Thursday, December 07, 2006

Work/Life Balance

Working hard, for long hours, is pretty common in the games industry, especially for programmers. In this post, I’ll not go into whether this over-working is a good thing or how we could move away from it, we’ll just accept that it’s the way it currently is at many games companies.

It’s very common for programmers to spend a long time at work. Some do it for the love of coding, some as a show of how macho they are at working hard, and some to show how much they’re being a martyr for the good of the game. And for the most part, it works OK. The programmers have some fun, spend time with other dedicated individuals, the oh-so important deadline gets met, the company gets its game on time, and everyone’s happy.

The point where this falls down is when you scale it up to, let’s say, 20 years. If you’re not careful, you could quickly flit by the whole 20 years in a blur of deadlines, the snack cupboard, pizza, cola, high-stress, and shabby living.

You can pay a high price for all the years of bad posture, no exercise and no ‘life’, from not prioritizing people outside of work, and for not exploring hobbies and interests away from the computer. You could find yourself looking back at a string of AAA titles, but find little solace in it. Worse still your health could suffer, tales of work-a-holics having heart-attacks before their time are not uncommon, and unfortunately they can hit anyone. Carpul tunnel, repetitive strain injury, neck and back problems also have a high likelihood.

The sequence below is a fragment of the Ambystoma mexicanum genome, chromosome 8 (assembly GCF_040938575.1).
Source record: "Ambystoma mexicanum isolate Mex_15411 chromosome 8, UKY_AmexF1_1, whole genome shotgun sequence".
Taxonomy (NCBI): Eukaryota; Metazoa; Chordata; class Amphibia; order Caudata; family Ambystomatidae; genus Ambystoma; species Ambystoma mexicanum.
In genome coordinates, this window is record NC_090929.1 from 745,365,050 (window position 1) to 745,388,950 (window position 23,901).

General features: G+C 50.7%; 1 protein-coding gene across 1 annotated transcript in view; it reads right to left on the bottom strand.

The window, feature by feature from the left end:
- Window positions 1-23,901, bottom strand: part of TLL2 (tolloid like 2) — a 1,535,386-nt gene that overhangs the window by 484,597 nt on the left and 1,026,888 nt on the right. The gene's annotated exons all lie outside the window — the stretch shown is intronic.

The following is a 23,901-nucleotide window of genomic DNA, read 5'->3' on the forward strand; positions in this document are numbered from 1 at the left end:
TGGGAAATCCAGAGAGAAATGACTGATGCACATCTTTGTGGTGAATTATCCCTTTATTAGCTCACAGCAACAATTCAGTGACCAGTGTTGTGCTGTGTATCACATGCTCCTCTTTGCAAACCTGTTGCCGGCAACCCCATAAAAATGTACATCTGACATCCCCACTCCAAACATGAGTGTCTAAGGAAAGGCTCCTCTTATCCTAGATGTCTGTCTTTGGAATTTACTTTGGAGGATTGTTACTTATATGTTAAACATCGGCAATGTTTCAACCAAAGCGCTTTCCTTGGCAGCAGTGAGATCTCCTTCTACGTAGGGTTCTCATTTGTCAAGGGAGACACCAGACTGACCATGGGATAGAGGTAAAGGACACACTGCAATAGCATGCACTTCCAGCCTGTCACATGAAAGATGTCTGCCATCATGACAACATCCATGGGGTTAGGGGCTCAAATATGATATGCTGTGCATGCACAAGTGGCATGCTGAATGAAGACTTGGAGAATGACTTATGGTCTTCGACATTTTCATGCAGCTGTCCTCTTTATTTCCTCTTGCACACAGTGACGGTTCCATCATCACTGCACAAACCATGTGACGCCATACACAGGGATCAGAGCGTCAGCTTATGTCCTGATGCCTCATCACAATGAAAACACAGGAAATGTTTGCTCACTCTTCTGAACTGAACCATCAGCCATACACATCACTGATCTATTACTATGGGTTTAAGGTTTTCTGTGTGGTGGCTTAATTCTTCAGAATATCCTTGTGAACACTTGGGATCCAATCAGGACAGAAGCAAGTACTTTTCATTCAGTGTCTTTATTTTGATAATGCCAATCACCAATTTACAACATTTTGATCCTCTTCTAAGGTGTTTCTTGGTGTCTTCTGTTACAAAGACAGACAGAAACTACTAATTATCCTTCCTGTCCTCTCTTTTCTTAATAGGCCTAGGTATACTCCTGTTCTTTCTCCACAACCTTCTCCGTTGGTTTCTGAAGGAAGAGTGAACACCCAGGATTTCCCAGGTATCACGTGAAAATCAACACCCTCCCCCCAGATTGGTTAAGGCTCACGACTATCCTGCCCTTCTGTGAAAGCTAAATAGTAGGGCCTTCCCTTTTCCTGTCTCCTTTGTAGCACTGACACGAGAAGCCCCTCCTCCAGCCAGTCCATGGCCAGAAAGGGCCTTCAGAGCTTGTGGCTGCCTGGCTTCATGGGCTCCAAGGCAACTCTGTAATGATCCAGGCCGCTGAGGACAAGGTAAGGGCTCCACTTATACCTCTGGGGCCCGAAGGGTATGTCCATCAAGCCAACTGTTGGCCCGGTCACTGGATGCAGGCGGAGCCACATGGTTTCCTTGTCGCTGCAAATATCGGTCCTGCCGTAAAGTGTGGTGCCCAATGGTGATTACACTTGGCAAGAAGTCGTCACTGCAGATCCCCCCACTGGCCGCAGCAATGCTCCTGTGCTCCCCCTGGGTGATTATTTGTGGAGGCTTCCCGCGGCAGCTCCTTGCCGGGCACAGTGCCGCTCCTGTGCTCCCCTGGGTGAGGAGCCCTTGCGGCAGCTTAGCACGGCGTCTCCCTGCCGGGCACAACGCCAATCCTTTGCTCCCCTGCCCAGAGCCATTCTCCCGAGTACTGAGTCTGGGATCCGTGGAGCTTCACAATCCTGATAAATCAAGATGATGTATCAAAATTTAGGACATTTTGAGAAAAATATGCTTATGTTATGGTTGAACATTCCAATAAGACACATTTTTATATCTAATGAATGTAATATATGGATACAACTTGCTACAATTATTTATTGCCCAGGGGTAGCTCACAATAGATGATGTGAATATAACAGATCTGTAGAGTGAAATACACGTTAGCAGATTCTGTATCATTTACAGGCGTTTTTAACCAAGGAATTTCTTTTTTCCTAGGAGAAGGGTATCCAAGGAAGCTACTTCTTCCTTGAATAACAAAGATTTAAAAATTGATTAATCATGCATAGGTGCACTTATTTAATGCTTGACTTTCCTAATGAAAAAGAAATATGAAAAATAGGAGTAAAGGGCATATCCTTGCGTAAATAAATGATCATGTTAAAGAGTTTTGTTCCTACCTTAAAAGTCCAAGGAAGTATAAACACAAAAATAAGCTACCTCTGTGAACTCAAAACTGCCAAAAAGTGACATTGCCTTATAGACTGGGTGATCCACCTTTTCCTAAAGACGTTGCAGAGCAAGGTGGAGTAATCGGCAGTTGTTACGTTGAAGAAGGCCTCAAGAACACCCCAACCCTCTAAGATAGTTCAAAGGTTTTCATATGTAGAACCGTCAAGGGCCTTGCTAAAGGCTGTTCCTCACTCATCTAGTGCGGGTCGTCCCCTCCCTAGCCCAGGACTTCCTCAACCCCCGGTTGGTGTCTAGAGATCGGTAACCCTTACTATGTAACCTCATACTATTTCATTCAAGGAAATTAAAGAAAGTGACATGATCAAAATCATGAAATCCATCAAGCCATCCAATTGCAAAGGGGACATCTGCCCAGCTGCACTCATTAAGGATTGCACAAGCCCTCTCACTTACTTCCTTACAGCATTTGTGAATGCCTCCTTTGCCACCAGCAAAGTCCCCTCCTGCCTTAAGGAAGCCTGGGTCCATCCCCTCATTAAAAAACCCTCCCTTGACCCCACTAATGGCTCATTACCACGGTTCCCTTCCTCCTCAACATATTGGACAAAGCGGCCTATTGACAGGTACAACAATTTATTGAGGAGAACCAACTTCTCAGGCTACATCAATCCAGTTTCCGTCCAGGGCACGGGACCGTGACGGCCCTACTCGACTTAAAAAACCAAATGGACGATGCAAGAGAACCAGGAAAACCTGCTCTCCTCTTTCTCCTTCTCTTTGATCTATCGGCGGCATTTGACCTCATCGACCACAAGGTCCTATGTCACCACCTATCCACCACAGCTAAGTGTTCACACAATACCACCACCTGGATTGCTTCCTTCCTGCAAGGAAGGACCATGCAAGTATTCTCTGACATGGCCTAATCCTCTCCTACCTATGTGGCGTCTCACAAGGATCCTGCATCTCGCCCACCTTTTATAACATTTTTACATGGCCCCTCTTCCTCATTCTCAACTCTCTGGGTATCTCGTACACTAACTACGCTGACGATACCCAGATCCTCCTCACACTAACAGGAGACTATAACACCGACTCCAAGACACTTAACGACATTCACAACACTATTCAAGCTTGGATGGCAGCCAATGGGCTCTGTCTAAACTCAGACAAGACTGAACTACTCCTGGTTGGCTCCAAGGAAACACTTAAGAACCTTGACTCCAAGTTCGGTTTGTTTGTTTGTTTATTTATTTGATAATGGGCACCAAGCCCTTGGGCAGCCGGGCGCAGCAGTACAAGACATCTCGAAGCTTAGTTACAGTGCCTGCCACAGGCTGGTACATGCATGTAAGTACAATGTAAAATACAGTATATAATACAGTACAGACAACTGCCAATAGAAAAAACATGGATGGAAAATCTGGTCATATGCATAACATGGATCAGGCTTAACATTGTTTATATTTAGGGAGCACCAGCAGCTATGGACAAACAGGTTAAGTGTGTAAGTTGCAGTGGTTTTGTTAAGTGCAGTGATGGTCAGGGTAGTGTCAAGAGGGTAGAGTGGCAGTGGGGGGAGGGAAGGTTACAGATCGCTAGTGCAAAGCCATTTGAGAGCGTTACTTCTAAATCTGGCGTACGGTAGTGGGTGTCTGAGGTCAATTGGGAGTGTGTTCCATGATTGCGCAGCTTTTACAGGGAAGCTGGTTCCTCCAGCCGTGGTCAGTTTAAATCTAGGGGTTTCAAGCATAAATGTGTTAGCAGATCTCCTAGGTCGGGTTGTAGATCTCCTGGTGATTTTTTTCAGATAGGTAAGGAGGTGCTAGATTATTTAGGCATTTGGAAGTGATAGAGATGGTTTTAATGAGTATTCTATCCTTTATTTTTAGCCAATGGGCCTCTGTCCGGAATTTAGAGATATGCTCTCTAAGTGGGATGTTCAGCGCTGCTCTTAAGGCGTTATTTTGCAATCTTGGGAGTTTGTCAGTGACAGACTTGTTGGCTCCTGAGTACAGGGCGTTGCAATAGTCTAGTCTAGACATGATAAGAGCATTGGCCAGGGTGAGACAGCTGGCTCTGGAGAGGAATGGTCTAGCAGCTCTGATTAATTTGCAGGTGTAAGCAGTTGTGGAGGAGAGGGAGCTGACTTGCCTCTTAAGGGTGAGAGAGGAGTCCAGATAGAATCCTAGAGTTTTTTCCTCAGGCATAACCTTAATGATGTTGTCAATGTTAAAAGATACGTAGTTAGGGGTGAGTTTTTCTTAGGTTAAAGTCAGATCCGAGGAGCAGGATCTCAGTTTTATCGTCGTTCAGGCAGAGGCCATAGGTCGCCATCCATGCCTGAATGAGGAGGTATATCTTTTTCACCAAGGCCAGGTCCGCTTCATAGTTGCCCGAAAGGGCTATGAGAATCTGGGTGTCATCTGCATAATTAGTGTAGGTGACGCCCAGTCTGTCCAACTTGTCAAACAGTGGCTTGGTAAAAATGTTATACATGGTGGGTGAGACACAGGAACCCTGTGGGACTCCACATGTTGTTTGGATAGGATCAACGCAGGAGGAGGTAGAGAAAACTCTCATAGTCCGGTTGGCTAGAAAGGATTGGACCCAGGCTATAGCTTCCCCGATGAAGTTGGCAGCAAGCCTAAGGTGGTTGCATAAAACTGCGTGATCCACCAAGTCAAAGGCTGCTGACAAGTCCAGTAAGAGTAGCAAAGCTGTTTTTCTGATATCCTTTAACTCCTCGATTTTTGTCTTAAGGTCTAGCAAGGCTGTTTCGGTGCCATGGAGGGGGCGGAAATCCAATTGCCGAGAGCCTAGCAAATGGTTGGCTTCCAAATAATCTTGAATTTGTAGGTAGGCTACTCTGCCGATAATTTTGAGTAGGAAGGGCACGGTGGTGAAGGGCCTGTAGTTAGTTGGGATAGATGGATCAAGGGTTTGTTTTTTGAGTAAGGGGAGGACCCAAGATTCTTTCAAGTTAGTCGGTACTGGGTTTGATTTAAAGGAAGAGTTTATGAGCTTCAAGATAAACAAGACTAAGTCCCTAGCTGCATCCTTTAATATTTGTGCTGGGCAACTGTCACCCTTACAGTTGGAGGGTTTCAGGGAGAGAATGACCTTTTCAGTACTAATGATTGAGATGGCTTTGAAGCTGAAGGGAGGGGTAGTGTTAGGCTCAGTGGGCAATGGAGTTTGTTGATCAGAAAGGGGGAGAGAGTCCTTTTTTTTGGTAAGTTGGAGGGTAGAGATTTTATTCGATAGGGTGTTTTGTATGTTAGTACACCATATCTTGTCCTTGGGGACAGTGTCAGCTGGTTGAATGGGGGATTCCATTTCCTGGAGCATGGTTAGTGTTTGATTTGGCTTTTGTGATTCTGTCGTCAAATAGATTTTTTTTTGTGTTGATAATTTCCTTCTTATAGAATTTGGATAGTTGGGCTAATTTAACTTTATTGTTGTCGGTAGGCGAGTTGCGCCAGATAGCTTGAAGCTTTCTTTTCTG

My aim here isn’t to depress you though. It’s a not-so-gentle reminder that you need to look after yourself and live a balanced life. If you’re too ‘one sided’, coding all the time, then in the long run you’ll suffer. It means doing tricky things like exercising and forcing yourself to get out and socialize in the real world, but it’s hugely worth doing.

Aren’t I shooting myself in the foot here, scaring off new recruits? Not at all. Happy balanced workers get sick less often, will hopefully never ‘burn out’, will work as well or better than the stressed ones, and make the work environment a better place to be.

So there we have it. Exercise, have hobbies, socialize, get away from computers, and be aware of when you need to take a break. You’ll live and code for longer, and enjoy life more.

Oh, and always wear sunscreen.


Todd Hendrix said...

Get back to work slacker!

Sang-Won said...

That was insightful and revealing~ will note the advice :)